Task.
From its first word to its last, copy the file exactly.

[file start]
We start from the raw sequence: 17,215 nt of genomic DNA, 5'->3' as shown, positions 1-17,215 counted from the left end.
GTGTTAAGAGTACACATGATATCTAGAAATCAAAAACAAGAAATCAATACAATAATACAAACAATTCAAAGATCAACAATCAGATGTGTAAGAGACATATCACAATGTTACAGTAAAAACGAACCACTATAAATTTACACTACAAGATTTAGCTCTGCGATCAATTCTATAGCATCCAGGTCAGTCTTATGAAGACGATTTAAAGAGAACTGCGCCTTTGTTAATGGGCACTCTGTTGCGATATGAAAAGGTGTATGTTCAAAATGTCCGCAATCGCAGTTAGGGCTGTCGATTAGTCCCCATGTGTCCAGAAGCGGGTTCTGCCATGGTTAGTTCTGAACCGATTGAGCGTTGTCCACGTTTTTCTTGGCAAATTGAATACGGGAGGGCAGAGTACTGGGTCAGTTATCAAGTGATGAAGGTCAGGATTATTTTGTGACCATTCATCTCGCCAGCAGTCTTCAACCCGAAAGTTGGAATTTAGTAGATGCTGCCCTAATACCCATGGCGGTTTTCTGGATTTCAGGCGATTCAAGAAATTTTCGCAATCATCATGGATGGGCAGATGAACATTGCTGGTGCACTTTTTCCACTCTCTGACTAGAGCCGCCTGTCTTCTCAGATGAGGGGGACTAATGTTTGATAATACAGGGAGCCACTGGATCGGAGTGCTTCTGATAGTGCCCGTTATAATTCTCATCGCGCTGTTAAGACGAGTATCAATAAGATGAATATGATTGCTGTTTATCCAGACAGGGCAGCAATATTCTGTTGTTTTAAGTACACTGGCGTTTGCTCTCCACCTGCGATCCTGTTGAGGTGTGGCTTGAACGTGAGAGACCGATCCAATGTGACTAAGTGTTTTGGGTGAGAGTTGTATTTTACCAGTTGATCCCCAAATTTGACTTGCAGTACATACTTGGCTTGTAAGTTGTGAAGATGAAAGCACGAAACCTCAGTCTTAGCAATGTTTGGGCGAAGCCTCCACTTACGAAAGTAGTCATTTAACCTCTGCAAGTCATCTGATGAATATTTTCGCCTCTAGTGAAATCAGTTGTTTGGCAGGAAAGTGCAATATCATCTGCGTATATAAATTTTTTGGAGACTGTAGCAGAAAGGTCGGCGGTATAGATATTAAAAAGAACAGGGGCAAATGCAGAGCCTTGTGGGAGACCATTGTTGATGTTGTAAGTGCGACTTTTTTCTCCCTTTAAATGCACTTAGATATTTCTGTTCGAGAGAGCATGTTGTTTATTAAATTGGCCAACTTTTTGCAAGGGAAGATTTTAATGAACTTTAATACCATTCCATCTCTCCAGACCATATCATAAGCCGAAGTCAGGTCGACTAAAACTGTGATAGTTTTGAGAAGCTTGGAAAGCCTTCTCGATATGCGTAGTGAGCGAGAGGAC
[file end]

We start from the raw sequence: 17,215 nt of genomic DNA, 5'->3' as shown, positions 1-17,215 counted from the left end.
GTGTTAAGAGTACACATGATATCTAGAAATCAAAAACAAGAAATCAATACAATAATACAAACAATTCAAAGATCAACAATCAGATGTGTAAGAGACATATCACAATGTTACAGTAAAAACGAACCACTATAAATTTACACTACAAGATTTAGCTCTGCGATCAATTCTATAGCATCCAGGTCAGTCTTATGAAGACGATTTAAAGAGAACTGCGCCTTTGTTAATGGGCACTCTGTTGCGATATGAAAAGGTGTATGTTCAAAATGTCCGCAATCGCAGTTAGGGCTGTCGATTAGTCCCCATGTGTCCAGAAGCGGGTTCTGCCATGGTTAGTTCTGAACCGATTGAGCGTTGTCCACGTTTTTCTTGGCAAATTGAATACGGGAGGGCAGAGTACTGGGTCAGTTATCAAGTGATGAAGGTCAGGATTATTTTGTGACCATTCATCTCGCCAGCAGTCTTCAACCCGAAAGTTGGAATTTAGTAGATGCTGCCCTAATACCCATGGCGGTTTTCTGGATTTCAGGCGATTCAAGAAATTTTCGCAATCATCATGGATGGGCAGATGAACATTGCTGGTGCACTTTTTCCACTCTCTGACTAGAGCCGCCTGTCTTCTCAGATGAGGGGGACTAATGTTTGATAATACAGGGAGCCACTGGATCGGAGTGCTTCTGATAGTGCCCGTTATAATTCTCATCGCGCTGTTAAGACGAGTATCAATAAGATGAATATGATTGCTGTTTATCCAGACAGGGCAGCAATATTCTGTTGTTTTAAGTACACTGGCGTTTGCTCTCCACCTGCGATCCTGTTGAGGTGTGGCTTGAACGTGAGAGACCGATCCAATGTGACTAAGTGTTTTGGGTGAGAGTTGTATTTTACCAGTTGATCCCCAAATTTGACTTGCAGTACATACTTGGCTTGTAAGTTGTGAAGATGAAAGCACGAAACCTCAGTCTTAGCAATGTTTGGGCGAAGCCTCCACTTACGAAAGTAGTCATTTAACCTCTGCAAGTCATCTGATGAATATTTTCGCCTCTAGTGAAATCAGTTGTTTGGCAGGAAAGTGCAATATCATCTGCGTATATAAATTTTTTGGAGACTGTAGCAGAAAGGTCGGCGGTATAGATATTAAAAAGAACAGGGGCAAATGCAGAGCCTTGTGGGAGACCATTGTTGATGTTGTAAGTGCGACTTTTTTCTCCCTTTAAATGCACTTAGATATTTCTGTTCGAGAGAGCATGTTGTTTATTAAATTGGCCAACTTTTTGCAAGGGAAGATTTTAATGAACTTTAATACCATTCCATCTCTCCAGACCATATCATAAGCCGAAGTCAGGTCGACTAAAACTGTGATAGTTTTGAGAAGCTTGGAAAGCCTTCTCGATATGCGTAGTGAGCGAGAGGAC